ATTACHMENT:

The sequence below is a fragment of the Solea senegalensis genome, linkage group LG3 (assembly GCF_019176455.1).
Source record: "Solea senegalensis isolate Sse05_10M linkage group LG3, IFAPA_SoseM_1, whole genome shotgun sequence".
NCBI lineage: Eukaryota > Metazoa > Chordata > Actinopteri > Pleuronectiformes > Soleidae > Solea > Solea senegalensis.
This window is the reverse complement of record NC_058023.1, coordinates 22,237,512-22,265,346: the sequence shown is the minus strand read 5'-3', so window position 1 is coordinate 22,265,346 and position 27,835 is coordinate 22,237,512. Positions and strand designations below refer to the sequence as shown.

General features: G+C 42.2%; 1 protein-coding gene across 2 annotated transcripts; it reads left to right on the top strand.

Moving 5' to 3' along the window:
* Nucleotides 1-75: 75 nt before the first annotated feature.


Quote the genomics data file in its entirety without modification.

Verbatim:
The sequence below is a fragment of the Solea senegalensis genome, linkage group LG3 (assembly GCF_019176455.1).
Source record: "Solea senegalensis isolate Sse05_10M linkage group LG3, IFAPA_SoseM_1, whole genome shotgun sequence".
NCBI lineage: Eukaryota > Metazoa > Chordata > Actinopteri > Pleuronectiformes > Soleidae > Solea > Solea senegalensis.
This window is the reverse complement of record NC_058023.1, coordinates 22,237,512-22,265,346: the sequence shown is the minus strand read 5'-3', so window position 1 is coordinate 22,265,346 and position 27,835 is coordinate 22,237,512. Positions and strand designations below refer to the sequence as shown.

General features: G+C 42.2%; 1 protein-coding gene across 2 annotated transcripts; it reads left to right on the top strand.

Moving 5' to 3' along the window:
* Nucleotides 1-75: 75 nt before the first annotated feature.